Knight Rises, Culture Falls: How Internet fanaticism over The Dark Knight Rises overtook film culture
By Armond White
Already, The Dark Knight Rises has caused movie media to embarrass itself. Those front page headlines in both the Daily News (four stars) and New York Post (four stars) are heralds of film journalism’s decline into boosterism. It’s happened before and will happen again. Looks like the decline is here to stay.
But the most pathetic aspect of TDKR hype is the fanboy backlash via Rotten Tomatoes. It’s become the latest example of Internet mania being confused with genuine cultural response. Blogger Eric Snider posted a pretend negative review of TDKR triggering the usual fanaticism that is the source of Rotten Tomatoes prominence–name-calling, death threats and other hostility that also caused the site-crash of another critic who also posted a negative review on RT.
If this was merely the dysfunction of cellphone-texting kids who fell asleep during junior high English class (where they supposedly were introduced to the idea of art and judgment), it wouldn’t matter much. What’s troubling is the rush to non-judgment–and hype–that causes newspapers to trumpet commercial product even when it’s movies that haven’t yet opened (and so, in journalistic terms, are not actually cultural or news events). This leads to extreme reactions by fans who haven’t yet seen the product. Both camps lack the patience for reasoned response–the inhale/exhale cultural process of a healthy cultural response. Both are missing the cultural conditions for critical thinking. That’s what Eric Snider’s stunt cleverly exposed: Both professional and amateur fanaticism have taken the place of criticism. And for his pains, Snider was banned from Rotten Tomatoes, ever vigilant to protect its harboring of fanaticism–the anticipation of 100% scores that is the source of the site’s income. RT poobah Matt Atchity issued an Open Letter that disingenuously evades this fact. According to Nikki Finke of deadline.com, RT is owned by Warner Bros. One deadline.com commenter wondered why Atchity “has dragged his feet on this issue.” The answer is simple, fanboy fanaticism is RT’s lifeblood and drives its ultimate purpose: to nullify film criticism. (Full disclosure: Atchity and RT abetted the many death threats and insults this writer received for reviews of Toy Story 3, The Dark Knight, Inception and other films. RT-bullying is nothing new.)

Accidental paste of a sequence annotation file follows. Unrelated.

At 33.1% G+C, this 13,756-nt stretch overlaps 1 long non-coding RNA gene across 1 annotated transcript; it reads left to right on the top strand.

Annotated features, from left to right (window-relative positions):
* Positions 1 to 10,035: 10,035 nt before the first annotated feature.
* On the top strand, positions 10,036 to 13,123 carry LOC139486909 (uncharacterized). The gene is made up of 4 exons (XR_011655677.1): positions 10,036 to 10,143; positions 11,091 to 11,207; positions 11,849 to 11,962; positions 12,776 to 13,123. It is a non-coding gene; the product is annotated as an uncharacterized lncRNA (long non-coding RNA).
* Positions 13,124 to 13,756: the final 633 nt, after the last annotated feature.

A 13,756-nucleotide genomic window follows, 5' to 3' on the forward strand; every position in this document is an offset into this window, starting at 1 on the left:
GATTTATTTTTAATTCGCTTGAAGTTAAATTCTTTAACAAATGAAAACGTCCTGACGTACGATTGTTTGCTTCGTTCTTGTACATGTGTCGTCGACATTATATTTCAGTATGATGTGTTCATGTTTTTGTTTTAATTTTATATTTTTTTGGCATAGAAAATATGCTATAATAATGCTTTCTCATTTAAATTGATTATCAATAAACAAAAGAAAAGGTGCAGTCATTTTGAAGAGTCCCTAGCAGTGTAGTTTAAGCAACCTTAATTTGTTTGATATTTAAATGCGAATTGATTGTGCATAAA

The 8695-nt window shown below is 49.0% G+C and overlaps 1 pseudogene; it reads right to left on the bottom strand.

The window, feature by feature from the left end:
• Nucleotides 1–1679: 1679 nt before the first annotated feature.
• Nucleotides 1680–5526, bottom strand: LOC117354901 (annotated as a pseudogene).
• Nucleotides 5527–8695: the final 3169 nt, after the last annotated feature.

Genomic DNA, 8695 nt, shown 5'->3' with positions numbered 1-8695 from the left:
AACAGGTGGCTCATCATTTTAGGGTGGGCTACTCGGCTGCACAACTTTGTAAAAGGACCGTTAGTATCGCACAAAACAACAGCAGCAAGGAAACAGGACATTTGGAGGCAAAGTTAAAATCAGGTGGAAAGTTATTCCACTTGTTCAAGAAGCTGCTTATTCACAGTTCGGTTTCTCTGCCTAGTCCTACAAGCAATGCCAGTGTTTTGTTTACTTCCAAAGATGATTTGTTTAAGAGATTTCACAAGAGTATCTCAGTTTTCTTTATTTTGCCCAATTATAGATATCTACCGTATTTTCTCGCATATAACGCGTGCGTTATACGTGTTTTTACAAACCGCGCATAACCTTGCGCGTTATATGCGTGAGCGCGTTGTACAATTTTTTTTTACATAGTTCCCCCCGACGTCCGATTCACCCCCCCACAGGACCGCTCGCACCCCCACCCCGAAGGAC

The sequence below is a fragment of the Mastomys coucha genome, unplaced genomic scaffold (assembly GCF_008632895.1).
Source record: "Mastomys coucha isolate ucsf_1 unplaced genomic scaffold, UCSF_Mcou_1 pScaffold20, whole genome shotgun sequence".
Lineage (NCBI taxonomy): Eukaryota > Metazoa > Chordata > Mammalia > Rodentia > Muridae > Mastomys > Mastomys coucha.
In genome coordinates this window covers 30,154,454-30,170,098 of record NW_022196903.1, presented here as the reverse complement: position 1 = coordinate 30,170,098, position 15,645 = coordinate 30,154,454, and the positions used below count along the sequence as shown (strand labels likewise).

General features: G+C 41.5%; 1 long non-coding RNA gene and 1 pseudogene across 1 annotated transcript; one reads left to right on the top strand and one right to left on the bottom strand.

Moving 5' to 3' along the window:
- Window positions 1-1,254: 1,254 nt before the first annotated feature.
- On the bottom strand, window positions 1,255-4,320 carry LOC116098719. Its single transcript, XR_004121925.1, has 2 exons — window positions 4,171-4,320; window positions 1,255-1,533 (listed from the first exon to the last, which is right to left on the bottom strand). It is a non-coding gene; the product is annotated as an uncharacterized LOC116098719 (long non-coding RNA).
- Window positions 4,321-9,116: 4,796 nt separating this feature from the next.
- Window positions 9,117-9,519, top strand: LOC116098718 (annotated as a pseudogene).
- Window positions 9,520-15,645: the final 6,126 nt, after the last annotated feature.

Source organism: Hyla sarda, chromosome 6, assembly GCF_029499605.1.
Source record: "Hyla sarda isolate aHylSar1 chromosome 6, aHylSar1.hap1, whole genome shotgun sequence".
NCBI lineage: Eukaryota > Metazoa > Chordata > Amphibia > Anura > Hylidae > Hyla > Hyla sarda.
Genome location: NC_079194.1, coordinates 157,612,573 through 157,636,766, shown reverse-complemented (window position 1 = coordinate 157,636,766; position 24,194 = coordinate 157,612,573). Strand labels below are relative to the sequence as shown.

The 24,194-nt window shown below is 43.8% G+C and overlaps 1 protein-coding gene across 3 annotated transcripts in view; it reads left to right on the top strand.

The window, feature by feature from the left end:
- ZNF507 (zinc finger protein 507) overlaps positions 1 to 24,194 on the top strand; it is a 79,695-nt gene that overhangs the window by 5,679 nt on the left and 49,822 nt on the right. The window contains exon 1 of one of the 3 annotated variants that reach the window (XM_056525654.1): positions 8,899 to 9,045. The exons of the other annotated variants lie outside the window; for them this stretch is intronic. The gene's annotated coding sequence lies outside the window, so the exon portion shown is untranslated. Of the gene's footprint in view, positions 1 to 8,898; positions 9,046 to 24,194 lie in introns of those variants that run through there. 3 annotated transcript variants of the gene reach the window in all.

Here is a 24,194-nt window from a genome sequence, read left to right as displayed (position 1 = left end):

Reviewers who want to get the jump on each other by abetting the marketing of film products will continue to receive special sanction from the “embargoes” that studios use to restrict some outlets. Fanboys who want their love of movie product unimpeded will continue to be defensive about it. And Rotten Tomatoes provides a platform for both.
This aggregate site phenomenon has caused basic curiosity about new films to warp into the intellectual cowardice of mob-mentality and group think. This wouldn’t matter much if the mainstream media didn’t give it so much importance that fanboy fanaticism becomes today’s reflective standard.
I wrote about this before in the Sept. 28, 2010, New York Press article “Discourteous Discourse”:
Attacks from internet bloggers–crude interlopers of a once august profession–is not about diversity of opinion. What’s at root is an undisguised rivalry. Every moviegoer with a laptop claims equal–vengeful–standing with so-called professionals. This anti-intellectual backlash defies the purpose of the New York Film Critics Circle’s founding in 1935. Professional dignity is the last thing internetters respect. Their loudmouth enmity and lack of knowledge are so overwhelming it is imperative to put this crisis in perspective.
These new social networks overturn the informed judgments and occupational decorum of journalist-critics, substituting the glib enthusiasms and non-discriminating devotion of apparently juvenile cliques. Worse yet, this schoolyard style of peer group fanaticism has devolved into all-out, ugly intimidation (internet bullying). It has begun to sway the professional ranks already frightened by media transitions that have cost many of my colleagues their jobs.
The most important concern exceeds the critical profession; it’s the danger these changes pose to the culture in general. Ridiculing the need for mature thought and discriminating judgment diminishes film culture. Any opinion that challenges the blockbuster market gets punished. We never experience a healthy exchange of ideas. The social networking approach to criticism encourages anti-intellectual harassment and the excoriation of individual response, it may spell the end of critical habits altogether.
So now, on the eve of TDKR’s public premiere, here’s our dilemma: Until journalists and bloggers wake up to the problem of aggregate non-thinking and stop willingly reducing criticism to the whims of the mob, the dark night of TDKR will hasten film culture’s demise.
Follow Armond White on Twitter at 3xchair